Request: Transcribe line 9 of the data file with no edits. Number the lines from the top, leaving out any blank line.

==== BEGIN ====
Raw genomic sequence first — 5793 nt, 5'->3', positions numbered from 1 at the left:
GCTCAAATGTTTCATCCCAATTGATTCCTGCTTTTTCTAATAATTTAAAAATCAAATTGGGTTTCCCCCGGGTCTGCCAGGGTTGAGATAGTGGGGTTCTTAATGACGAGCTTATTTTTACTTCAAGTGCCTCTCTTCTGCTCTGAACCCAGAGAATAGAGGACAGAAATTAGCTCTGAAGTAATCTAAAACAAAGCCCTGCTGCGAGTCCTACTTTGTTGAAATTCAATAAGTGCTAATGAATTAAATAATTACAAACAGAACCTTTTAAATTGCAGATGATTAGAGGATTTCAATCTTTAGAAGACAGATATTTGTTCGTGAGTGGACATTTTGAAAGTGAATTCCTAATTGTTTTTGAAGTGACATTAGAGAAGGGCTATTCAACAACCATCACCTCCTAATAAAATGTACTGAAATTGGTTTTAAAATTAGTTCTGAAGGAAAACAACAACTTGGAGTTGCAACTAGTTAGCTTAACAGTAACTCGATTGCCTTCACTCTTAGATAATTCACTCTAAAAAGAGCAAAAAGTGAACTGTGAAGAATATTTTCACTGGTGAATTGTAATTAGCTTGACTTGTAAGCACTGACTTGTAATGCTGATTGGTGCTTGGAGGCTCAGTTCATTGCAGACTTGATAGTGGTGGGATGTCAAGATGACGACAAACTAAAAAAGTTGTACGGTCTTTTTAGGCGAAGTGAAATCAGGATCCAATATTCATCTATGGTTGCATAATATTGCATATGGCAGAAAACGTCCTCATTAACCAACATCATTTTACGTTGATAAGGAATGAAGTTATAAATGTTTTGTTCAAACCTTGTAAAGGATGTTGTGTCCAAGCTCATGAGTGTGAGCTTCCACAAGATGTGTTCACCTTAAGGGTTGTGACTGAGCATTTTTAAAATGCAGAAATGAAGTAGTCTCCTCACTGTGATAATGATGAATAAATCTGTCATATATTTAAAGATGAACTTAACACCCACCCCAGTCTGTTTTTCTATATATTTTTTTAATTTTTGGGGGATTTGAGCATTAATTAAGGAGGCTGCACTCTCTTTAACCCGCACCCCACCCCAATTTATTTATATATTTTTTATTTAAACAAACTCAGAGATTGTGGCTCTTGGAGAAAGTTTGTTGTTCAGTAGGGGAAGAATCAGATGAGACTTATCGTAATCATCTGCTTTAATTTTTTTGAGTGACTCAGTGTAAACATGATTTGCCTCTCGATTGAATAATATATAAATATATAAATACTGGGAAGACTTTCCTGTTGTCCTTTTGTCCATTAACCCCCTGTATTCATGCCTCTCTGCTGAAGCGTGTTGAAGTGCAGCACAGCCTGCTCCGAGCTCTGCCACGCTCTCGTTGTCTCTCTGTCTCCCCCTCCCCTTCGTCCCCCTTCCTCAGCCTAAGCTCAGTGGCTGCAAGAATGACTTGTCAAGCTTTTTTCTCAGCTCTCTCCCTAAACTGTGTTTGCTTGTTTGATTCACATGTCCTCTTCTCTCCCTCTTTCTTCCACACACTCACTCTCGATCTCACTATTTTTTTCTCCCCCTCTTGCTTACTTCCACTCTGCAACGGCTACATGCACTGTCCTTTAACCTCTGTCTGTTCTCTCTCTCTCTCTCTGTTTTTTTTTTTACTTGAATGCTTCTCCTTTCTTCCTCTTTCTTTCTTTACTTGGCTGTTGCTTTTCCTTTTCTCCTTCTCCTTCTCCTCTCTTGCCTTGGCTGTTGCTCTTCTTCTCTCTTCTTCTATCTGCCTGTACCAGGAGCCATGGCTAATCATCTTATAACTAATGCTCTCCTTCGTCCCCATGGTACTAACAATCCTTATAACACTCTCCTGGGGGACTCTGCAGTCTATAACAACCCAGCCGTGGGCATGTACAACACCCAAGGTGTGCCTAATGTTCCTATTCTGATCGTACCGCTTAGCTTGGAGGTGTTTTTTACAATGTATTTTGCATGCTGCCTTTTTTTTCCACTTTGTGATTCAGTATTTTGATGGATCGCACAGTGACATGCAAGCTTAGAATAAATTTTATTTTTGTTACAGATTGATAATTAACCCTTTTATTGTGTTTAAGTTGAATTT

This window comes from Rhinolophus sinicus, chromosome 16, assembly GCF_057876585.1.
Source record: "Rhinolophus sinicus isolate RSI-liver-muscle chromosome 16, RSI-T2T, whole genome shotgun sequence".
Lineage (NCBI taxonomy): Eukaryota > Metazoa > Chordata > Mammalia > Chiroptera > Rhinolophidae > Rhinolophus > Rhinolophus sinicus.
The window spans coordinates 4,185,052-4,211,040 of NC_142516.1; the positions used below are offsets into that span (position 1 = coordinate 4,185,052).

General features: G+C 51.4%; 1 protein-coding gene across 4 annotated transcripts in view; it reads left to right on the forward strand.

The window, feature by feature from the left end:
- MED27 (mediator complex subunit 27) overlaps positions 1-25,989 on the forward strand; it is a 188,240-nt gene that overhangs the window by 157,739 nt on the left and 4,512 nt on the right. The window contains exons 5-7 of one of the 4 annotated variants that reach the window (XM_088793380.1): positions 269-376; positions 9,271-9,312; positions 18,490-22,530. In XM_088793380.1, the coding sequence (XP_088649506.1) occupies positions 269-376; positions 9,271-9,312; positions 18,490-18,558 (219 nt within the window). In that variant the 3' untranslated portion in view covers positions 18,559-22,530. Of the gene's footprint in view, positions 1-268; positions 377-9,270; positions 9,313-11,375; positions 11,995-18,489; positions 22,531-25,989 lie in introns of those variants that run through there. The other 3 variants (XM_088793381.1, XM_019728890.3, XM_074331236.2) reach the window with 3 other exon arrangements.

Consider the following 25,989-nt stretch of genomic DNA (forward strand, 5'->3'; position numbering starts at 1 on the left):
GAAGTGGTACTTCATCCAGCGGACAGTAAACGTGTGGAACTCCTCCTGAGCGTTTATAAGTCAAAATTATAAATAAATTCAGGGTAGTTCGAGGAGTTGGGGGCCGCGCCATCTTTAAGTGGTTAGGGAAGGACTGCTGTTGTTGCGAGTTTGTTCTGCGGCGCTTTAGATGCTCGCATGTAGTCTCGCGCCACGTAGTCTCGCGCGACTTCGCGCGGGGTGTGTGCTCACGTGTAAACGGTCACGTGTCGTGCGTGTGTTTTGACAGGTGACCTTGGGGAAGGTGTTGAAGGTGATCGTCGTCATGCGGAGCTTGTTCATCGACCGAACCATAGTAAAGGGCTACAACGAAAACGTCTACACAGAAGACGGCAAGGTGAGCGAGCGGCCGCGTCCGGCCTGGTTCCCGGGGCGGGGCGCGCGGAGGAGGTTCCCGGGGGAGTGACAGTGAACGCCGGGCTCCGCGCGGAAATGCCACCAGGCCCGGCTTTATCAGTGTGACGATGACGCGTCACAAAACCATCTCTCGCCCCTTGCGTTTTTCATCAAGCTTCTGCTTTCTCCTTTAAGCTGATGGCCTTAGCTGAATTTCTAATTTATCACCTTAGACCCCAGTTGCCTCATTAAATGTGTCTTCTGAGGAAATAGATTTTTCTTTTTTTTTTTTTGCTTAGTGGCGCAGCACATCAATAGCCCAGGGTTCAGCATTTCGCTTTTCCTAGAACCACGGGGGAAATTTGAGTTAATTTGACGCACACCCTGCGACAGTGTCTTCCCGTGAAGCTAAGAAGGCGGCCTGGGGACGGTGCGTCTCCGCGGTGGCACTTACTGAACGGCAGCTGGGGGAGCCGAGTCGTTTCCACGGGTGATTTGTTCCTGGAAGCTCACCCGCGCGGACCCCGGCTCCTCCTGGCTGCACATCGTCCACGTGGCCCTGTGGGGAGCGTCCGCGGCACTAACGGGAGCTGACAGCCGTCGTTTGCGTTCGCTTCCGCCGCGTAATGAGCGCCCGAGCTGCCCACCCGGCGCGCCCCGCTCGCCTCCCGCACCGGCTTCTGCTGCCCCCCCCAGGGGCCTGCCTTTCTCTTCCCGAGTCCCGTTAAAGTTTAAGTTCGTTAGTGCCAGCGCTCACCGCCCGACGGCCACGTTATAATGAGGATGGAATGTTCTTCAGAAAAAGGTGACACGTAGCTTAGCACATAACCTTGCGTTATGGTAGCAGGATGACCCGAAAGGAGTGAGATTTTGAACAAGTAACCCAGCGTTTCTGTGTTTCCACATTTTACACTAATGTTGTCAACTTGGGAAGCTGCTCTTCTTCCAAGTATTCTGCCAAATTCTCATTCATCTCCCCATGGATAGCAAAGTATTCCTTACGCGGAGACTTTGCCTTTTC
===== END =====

- MED27 (mediator complex subunit 27) overlaps positions 1-25,989 on the forward strand; it is a 188,240-nt gene that overhangs the window by 157,739 nt on the left and 4,512 nt on the right. The window contains exons 5-7 of one of the 4 annotated variants that reach the window (XM_088793380.1): positions 269-376; positions 9,271-9,312; positions 18,490-22,530. In XM_088793380.1, the coding sequence (XP_088649506.1) occupies positions 269-376; positions 9,271-9,312; positions 18,490-18,558 (219 nt within the window). In that variant the 3' untranslated portion in view covers positions 18,559-22,530. Of the gene's footprint in view, positions 1-268; positions 377-9,270; positions 9,313-11,375; positions 11,995-18,489; positions 22,531-25,989 lie in introns of those variants that run through there. The other 3 variants (XM_088793381.1, XM_019728890.3, XM_074331236.2) reach the window with 3 other exon arrangements.